Speak out - Just because people are busy does not mean they do not care. I found it therapeutic just to send a message out to let our friends know that we had a recent bereavement and I was finding it difficult. I was not expecting any flowers or hugs (during social distancing), and no one spent an hour talking to me about my feelings, but sharing the pain somehow made it better. It was comforting to know that people who see me often knew that something else was on my mind. When people know what is going on with you, they are more likely to see any “red flags” you miss and go out of their way to help, if needed. Speaking out, for me as a Christian, is also about prayer. I like to talk to God about my feelings and trust Him to help me through the challenges. Christian friends and family prayed for me and I found so much encouragement from reading the Bible. You can also make time for quality phone calls to people that you trust to share your thoughts and also to check on them. Listening to other people can help you get away from your own problems and see them differently later. I think that writing also helps me to process my thoughts and experiences, so that I can see things to be grateful for, even in tough times.

Many self-help tips are about choices and changes we decide to make for ourselves, but if you feel too low or tired to make any changes, and the feeling persists for up to two weeks, it might be time to speak to your doctor or call a helpline. There are medications and psychotherapies that can help prevent things from getting worse. Knowing who you are and what works for you is the first step to helping yourself. No matter how bad a situation seems, it is always worth taking a step back to pinpoint what exactly the issue is, and what can or cannot be changed. The serenity prayer comes to mind now, because accepting things that cannot be changed and changing our own attitude to the challenge could be the solution we need. I am reminded of a Sunday School song we used to sing: “There is no mountain that I cannot climb. When I say ‘I’, I mean ‘Jesus and I’…” Self-help is not about doing everything by yourself or in your own power, but about doing your best for yourself and your future.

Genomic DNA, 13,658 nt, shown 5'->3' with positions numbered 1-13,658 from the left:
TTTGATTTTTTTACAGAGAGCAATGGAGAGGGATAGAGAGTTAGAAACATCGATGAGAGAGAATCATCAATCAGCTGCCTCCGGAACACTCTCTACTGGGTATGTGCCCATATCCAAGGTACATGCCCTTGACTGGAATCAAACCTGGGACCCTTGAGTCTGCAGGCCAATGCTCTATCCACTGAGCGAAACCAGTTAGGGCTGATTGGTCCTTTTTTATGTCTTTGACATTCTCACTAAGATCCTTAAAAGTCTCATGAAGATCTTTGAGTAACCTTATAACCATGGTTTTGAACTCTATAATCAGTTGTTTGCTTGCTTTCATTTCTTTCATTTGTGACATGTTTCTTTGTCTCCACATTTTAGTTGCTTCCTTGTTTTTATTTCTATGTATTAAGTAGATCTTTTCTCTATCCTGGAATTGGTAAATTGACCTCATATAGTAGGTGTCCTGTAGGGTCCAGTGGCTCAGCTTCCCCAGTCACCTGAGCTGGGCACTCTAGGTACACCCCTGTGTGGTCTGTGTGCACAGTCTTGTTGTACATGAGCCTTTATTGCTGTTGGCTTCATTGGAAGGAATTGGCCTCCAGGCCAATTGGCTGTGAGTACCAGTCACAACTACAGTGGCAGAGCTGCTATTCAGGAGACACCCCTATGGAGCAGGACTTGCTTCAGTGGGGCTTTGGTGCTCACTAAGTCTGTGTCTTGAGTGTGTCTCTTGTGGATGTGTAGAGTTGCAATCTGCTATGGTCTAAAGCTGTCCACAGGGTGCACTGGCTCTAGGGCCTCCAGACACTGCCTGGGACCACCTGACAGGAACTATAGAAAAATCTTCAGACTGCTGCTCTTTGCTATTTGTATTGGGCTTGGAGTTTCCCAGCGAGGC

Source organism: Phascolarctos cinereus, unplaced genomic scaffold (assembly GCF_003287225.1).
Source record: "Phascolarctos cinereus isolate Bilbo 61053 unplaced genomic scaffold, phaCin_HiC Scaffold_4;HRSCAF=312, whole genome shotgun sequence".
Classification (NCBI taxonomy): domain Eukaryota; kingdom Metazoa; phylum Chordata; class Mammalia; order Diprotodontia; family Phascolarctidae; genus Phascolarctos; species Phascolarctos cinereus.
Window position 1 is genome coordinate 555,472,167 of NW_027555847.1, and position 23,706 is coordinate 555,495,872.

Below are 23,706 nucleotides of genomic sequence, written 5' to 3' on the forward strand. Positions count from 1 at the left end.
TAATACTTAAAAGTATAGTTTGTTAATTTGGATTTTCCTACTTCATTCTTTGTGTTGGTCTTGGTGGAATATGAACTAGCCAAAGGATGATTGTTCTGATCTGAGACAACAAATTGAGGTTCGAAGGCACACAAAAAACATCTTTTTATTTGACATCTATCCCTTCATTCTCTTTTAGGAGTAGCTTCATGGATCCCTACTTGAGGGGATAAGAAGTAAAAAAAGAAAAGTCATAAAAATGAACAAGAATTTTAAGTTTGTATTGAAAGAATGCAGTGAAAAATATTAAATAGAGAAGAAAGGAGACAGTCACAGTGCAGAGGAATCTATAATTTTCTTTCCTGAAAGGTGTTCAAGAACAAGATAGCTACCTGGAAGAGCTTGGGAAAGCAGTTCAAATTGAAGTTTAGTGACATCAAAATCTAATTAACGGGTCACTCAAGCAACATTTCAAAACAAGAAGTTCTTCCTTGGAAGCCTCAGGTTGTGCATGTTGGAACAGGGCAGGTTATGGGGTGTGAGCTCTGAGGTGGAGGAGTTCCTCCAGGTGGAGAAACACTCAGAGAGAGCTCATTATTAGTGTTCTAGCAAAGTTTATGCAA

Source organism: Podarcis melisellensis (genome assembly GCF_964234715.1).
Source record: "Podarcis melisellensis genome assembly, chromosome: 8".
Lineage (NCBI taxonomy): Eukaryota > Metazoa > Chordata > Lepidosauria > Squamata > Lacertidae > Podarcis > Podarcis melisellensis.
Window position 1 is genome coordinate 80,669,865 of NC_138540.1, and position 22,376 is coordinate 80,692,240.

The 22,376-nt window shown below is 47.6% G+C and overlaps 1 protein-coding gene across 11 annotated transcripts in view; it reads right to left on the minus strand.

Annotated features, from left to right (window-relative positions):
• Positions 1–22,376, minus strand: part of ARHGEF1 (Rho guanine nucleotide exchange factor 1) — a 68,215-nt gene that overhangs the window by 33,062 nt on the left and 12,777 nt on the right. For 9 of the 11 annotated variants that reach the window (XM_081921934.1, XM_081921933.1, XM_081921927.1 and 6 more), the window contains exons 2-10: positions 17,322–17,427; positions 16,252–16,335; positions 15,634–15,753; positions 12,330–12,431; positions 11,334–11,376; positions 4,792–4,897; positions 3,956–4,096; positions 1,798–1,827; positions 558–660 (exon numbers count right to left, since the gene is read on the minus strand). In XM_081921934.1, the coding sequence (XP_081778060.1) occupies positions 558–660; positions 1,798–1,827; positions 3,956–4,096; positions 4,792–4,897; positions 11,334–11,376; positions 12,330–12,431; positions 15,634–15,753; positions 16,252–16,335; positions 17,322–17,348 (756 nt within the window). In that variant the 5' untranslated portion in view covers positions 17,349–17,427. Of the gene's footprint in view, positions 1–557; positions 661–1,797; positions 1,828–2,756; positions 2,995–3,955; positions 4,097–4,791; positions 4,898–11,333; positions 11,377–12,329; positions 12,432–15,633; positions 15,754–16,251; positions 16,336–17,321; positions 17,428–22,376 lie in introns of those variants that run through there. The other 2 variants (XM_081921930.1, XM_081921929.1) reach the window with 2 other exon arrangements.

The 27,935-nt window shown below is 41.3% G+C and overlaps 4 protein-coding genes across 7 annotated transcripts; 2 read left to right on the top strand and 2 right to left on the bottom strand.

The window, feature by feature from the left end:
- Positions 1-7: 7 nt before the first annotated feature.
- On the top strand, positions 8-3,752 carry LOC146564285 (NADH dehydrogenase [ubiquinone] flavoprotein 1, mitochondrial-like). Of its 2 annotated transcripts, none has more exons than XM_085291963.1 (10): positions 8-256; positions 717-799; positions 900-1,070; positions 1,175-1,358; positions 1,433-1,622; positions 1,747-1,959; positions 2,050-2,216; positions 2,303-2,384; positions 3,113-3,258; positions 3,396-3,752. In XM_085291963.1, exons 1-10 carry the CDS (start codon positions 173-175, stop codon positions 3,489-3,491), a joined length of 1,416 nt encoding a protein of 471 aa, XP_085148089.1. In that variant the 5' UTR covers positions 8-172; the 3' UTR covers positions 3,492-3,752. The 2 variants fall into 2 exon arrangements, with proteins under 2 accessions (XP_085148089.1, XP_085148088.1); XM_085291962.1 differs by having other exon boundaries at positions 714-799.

Dr Afiniki Akanet is the author of 2020 Year of Plenty and Life without Coffee (Choosing Happiness Over Stress) -